Astrotec Vesna & Vesna EVO: Anything You Can Do…

Greetings!

Today we’re checking out both forms of Astrotec’s newest budget model, the Vesna.

Astrotec is probably best known for their premium earbuds, as they’re one of the few brands still producing products in that niche segment. While they’ve certainly dabbled in more affordable, sub-100 USD products, the Vesna is their most affordable that I’m aware of. At 19.90 USD for the standard Vesna, and 34.90 USD for the EVO, they’re tackling a busy, popular segment that is often full of hype, strong marketing promises, and plenty of solid offerings. The Vesna seeks to bring Harman-style tuning to the masses, affordably. The standard Vesna does this with a fixed cable, and the EVO with a removable cable.

Does it succeed? Let’s find out.

What I Hear

Since the standard Vesna and Vesna EVO are tuned basically the same, minus the EVO coming across nearly imperceptibly louder, the impressions here will apply to both. The stock medium tips were also used since they fit me perfectly, and I liked how they sounded. You can bump bass further with something that has a smaller bore and/or softer silicone, like Sony Hybrids, or increase treble presence with a wide bore, such as with the Spinfit CP145.

Vocals are warm and thick, sounding especially good with heavily textured voices. The Vesna works quite well with commentary, audio books, etc. It is also well-suited to both male and female vocals without necessarily excelling with either. Timbre is rich and full with a realistic representation that should please fairly picky users that typically avoid budget gear for this reason. Detail is presented well but lacks fine nuance. It comes across somewhat smoothed over compared to some other single dynamics, but especially hybrids like the KZ ZST X.

Bass on the Vesna is well rounded overall with good extension and sub-bass rumble. Deep notes satisfy with a visceral rumble that should please most users. This is backed by a welcome warmth and punch provided by a full mid-bass region. It has slightly above average speed and texturing which enables it to handle rapid notes without smearing, unless the rest of the track is providing a lot of competing information. In those instances it loses some of it’s composure, though still well within acceptable standards for such an affordable product.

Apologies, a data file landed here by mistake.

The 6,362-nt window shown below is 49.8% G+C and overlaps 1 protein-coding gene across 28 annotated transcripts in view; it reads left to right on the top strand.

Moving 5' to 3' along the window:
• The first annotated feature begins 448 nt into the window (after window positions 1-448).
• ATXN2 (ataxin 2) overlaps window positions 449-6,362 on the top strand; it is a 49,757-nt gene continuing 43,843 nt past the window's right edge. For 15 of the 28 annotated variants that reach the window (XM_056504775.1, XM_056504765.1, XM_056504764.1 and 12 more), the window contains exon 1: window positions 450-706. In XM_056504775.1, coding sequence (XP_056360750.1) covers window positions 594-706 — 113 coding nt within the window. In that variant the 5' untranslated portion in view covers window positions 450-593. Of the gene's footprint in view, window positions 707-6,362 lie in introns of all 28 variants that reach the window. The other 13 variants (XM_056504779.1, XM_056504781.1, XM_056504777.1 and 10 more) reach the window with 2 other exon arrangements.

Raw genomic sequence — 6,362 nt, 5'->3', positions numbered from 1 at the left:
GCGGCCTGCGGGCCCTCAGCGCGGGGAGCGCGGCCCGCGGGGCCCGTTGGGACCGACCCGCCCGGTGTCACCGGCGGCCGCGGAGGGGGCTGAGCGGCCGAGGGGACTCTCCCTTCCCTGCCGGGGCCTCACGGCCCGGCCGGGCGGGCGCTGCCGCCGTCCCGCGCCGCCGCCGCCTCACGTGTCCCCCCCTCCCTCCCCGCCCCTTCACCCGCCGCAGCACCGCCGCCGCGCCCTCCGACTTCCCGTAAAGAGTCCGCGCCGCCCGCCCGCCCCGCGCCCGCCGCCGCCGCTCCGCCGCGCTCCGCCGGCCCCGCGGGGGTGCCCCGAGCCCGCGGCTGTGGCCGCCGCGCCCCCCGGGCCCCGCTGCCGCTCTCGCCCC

Heading into the upper ranges we find the Vesna’s focus is on the upper presence/lower brilliance region with just a bit of sparkle added in via a light 10k+ peak. Notes are tight and well-defined with very little splash or slop. Detail and clarity are rock solid, neither lacking nor overblown and veering into a clinical presentation. While lacking character, the Vesna’s treble isn’t offensive or boring. Attack and decay qualities are handled realistically and are neither too harsh or unnaturally quick. Completely satisfying.

The Vesna’s sound stage is quite average with a default vocal position around the edge of the inner ear. From there sounds spread out with a convincing depth, but lack the convincing shoulder width distance achieved by some other products. Given the reasonably meaty note presentation, spacing between notes isn’t vast, though it is enough to prevent congestion on all but the most busy of tracks. Imaging is also fairly average with smooth channel-to-channel transitions that feel reasonably precise, but not enough to use for anything but casual gaming. Instrument separation is also average letting you train your focus on individual instruments, but not with the ease I associate with more precise, analytic products. Layering is handled a mite better with tracks showing decent depth.

Overall a pretty darn solid performer in nearly every metric, backed by a well-rounded tune designed to please the masses. I personally prefer more energy in the treble, more forward vocals, and stronger sub-bass presence, yet despite this I found the Vesna to be a near-perfect every day carry companion.

Compared To A Peer